The bold opening sequence sets the urgent, scary tone so well: we get a fun horror-movie double-fakeout, plus what has to be the hugest Borg thing we ever see? in the opening zoom out. (It's possible we're not seeing a literal Borg installation there, but rather a metaphorical representation in Picard's imagination. Like in dreams: "I was in my Borg alcove, but like, it wasn't my alcove?")

IIRC, the Next Gen films' music was never as obtrusive as that of I-VI, which might be for the best—especially in this case: as much as the opening minutes set the tone, I feel the score over the opening credits does NOT fit what this movie actually ends up being. This film's score should be urgent, tense, and with a hint of pioneer spirit; this more languid, yearning score would have fit better on, say, the Enterprise series. (But of course, just about ANYthing would've fit better on ENT than what they went with.) What I liked a lot, and noticed for maybe the first time on this rewatch, was the electric guitar's prominence during the spacewalk, which has got to be a reference to V'Ger/The Motion Picture.

The Borg Queen as a concept makes cinematic story sense here, but arguably had the effect of hastening the "Villain Decay" of the Borg. This topic has come up a lot in the FanFare threads for Voyager and Next Gen.

Is this Sir Pat's darkest performance as Picard? Because he's almost Sejanus-like at times, at least before he smashes the models.

The "Acknowledged" from the Bozeman rrrrreally does sound like Kelsey Grammer; I choose to believe it's him. Is it so implausible to just call an actor on the phone and have him say one word?

Poster's Log, Supplemental:
Another detail I noticed for the first time was the aforementioned presence of Klingon drones on the -E, presumably among those who beamed off the sphere. That suggests some missing franchise history w/r/t Borg expansion—as does Picard's speech to Lily: he says "they assimilate entire worlds, and we fall back." Maybe some of those worlds had populations of Klingon colonists. They'd likely be on the far side of Romulan space from the Klingon empire, but I doubt that would stop Klingon colonists.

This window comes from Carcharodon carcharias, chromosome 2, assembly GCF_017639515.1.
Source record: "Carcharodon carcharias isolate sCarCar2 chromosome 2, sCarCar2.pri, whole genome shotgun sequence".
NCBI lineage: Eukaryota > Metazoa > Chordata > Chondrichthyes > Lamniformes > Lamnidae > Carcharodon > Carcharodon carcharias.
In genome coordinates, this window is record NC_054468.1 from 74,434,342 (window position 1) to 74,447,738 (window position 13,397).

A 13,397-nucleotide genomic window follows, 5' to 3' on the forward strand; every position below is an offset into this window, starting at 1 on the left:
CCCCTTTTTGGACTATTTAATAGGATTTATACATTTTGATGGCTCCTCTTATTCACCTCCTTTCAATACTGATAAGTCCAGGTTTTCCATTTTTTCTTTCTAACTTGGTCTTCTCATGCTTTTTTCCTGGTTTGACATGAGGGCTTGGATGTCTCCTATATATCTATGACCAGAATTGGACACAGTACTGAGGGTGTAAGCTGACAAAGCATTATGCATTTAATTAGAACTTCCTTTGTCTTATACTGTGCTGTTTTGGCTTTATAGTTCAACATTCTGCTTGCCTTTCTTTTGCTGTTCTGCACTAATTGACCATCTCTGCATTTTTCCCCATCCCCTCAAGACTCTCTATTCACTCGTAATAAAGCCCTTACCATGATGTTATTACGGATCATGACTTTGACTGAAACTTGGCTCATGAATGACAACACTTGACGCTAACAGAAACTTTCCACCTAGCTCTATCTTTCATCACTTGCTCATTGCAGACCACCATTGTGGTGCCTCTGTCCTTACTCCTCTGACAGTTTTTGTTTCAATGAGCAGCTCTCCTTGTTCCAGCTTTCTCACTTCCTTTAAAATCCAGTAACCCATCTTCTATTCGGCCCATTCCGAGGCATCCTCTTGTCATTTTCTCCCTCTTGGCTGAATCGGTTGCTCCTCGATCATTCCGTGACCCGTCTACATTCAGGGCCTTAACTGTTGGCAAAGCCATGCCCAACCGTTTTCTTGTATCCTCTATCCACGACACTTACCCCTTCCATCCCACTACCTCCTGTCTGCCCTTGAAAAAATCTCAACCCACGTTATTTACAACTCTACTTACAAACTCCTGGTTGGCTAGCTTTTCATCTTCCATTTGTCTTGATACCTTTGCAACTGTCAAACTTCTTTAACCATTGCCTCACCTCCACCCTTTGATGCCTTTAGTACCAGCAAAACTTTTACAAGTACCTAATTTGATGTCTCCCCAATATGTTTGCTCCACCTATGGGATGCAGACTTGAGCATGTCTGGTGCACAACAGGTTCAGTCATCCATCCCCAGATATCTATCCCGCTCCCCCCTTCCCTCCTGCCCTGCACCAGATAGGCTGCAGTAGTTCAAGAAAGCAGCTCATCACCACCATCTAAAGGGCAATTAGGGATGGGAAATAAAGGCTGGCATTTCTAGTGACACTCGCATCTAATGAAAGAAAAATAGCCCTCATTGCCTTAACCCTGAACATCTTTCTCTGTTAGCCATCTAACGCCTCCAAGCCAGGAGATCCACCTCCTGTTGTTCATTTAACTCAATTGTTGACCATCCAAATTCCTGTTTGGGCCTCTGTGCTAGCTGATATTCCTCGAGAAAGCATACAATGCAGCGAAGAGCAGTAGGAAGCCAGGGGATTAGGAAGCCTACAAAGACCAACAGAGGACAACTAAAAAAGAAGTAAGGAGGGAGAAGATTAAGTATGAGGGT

The subtitles (on Paramount+, anyway) indicate that Lily's line after the bombardment of their compound is "It's an ECON!" which fits with how her line read sounds to my ears. But the script (according to, anyway) says the line was written as "It's the ECON!", which makes more sense given Picard's reference to the "Eastern Coalition." I always hated ECON too when I was in college, especially Micro.

The TNG FF rewatch is winding down, so I thought it was a good time to take a look into Picard's post-"All Good Things" future—and, apart from JJ Trek, I think this was the only Trek film that didn't have an FF thread.
posted by CheesesOfBrazil (26 comments total) 8 users marked this as a favorite
I haven't rewatched this since it came out (although I would like to), but I just needed to comment that this is now only 42 years in the future, although it seemed so far away at the time. Having passed the futuristic signposts in 2001 (and 2010), Blade Runner, Billy Joel's post-apocalyptic song "Miami 2017," and others, suddenly 2063 doesn't sound so far away.